FHFA Still Piloted by ‘Acting’ Head as Watts Vote Blocked

FHFA Still Piloted by ‘Acting’ Head as Watts Vote Blocked


Senate Republicans blocked a vote on the nomination of Rep. Mel Watt (D-North Carolina) to head up the Federal Housing Finance Agency (FHFA).

Watt’s nomination was stopped in a 56-42 vote to end the debate over his confirmation. Sixty votes were needed to invoke cloture and move forward.

Watt’s proponents say the former real estate lawyer would support stronger consumer protections and greater assistance for at-risk homeowners. Critics, though, say acting director Edward DeMarco has dutifully protected taxpayers, pursued policies that promote a healthy housing economy, and should get the nod for the director spot.

DeMarco has led the agency in an “acting” capacity since August 2009 following his appointment by President Obama when James B. Lockhart stepped down. Throughout his tenure, DeMarco has attracted criticism from Democrats and consumer advocates who say he hasn’t gone far enough to help distressed homeowners. One

of the bigger controversies surrounding DeMarco is his steadfast opposition to the use of principal forgiveness by the GSEs, which he believes would be too costly to taxpayers.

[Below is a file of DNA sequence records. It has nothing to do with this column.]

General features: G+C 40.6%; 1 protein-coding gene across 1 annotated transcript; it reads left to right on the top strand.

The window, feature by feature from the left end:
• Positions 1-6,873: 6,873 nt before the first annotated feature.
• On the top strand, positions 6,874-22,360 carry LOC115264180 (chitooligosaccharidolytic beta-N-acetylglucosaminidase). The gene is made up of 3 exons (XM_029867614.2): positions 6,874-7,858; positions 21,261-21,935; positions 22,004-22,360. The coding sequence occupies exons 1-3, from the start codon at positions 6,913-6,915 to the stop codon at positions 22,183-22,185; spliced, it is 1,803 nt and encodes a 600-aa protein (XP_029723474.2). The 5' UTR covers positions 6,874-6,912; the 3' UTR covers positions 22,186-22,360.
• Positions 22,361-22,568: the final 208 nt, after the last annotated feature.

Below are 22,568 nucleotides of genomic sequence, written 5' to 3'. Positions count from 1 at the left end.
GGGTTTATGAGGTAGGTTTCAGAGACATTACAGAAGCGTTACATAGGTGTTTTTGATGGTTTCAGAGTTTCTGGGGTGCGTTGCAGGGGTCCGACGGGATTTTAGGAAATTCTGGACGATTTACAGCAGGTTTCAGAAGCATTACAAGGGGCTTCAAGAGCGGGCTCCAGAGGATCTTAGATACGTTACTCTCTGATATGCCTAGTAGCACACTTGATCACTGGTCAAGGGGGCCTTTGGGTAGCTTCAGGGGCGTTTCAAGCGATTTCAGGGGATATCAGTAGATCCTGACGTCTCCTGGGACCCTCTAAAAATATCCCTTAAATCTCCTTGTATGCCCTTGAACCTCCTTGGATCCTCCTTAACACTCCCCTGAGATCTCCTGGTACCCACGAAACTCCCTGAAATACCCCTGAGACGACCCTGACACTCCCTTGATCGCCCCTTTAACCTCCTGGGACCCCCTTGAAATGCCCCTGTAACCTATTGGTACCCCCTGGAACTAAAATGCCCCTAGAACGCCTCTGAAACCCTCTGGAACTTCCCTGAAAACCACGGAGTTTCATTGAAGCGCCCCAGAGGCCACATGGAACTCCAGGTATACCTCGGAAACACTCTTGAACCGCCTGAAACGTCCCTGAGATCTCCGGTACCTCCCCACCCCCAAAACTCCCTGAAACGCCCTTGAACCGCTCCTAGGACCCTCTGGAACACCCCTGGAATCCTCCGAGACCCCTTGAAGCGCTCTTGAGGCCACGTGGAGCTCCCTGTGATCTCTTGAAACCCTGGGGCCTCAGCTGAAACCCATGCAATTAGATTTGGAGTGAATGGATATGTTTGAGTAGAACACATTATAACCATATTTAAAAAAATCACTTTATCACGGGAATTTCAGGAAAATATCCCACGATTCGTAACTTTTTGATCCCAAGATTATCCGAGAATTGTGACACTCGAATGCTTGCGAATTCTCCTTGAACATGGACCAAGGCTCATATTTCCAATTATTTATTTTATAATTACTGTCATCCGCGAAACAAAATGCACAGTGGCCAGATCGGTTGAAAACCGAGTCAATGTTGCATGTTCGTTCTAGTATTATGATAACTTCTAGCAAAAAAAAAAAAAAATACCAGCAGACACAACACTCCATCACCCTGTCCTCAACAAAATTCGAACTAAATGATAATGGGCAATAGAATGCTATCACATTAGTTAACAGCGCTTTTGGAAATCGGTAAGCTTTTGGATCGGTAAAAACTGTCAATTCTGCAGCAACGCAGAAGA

While he has said he would have to further investigate before making a move as FHFA director, Watt has in the past urged for principal reduction. (He asserted at a Senate Banking Committee hearing in June that he was advocating for his constituents in North Carolina at the time and not necessarily the country at large.)

The topic of principal forgiveness isn’t the only point where Watt and DeMarco diverge, however.

“A Watt-led FHFA would be a considerable departure from DeMarco’s tenure,” said FBR Capital Markets in an analysis released before the vote. “He would be less likely to lower the loan limits at Fannie and Freddie and would be unlikely to make aggressive changes to their multi-family lending programs. We believe that Congressman Watt could change the course of some of DeMarco’s strategic goals and could be more accommodative to lender concerns on clarity for representations and warranties.”

FBR also noted that Thursday’s failed vote could throw a wrench in Watt’s plans, with February 28, 2014, being the deadline for the congressman to file for re-election should his nomination not work out.

“Practically speaking, he would likely need to make a decision well before the deadline,” the firm said.

Should Watt take his name out of the hat, FBR has its eye on Sandra Thompson, who is currently FHFA’s deputy director of housing mission and goals, as the next potential nominee.

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